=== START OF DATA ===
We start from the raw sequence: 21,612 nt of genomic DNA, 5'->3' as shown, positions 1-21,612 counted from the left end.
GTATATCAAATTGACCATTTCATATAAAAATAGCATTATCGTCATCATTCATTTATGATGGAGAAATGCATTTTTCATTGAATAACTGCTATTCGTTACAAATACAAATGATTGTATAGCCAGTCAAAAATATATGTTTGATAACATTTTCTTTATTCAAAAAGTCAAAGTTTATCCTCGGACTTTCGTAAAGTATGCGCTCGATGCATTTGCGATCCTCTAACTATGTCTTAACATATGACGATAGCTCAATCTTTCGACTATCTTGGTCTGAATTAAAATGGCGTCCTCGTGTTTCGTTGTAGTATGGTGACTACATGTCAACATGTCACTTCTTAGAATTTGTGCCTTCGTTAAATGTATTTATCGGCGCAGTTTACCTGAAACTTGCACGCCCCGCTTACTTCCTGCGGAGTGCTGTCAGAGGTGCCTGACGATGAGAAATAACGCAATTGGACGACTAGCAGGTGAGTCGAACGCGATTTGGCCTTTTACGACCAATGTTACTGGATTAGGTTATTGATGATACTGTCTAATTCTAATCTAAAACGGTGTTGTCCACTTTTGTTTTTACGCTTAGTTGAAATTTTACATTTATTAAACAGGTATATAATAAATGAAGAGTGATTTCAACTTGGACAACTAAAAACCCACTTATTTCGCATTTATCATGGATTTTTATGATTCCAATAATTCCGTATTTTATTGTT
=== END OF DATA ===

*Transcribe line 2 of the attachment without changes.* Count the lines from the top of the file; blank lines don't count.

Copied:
GTATATCAAATTGACCATTTCATATAAAAATAGCATTATCGTCATCATTCATTTATGATGGAGAAATGCATTTTTCATTGAATAACTGCTATTCGTTACAAATACAAATGATTGTATAGCCAGTCAAAAATATATGTTTGATAACATTTTCTTTATTCAAAAAGTCAAAGTTTATCCTCGGACTTTCGTAAAGTATGCGCTCGATGCATTTGCGATCCTCTAACTATGTCTTAACATATGACGATAGCTCAATCTTTCGACTATCTTGGTCTGAATTAAAATGGCGTCCTCGTGTTTCGTTGTAGTATGGTGACTACATGTCAACATGTCACTTCTTAGAATTTGTGCCTTCGTTAAATGTATTTATCGGCGCAGTTTACCTGAAACTTGCACGCCCCGCTTACTTCCTGCGGAGTGCTGTCAGAGGTGCCTGACGATGAGAAATAACGCAATTGGACGACTAGCAGGTGAGTCGAACGCGATTTGGCCTTTTACGACCAATGTTACTGGATTAGGTTATTGATGATACTGTCTAATTCTAATCTAAAACGGTGTTGTCCACTTTTGTTTTTACGCTTAGTTGAAATTTTACATTTATTAAACAGGTATATAATAAATGAAGAGTGATTTCAACTTGGACAACTAAAAACCCACTTATTTCGCATTTATCATGGATTTTTATGATTCCAATAATTCCGTATTTTATTGTT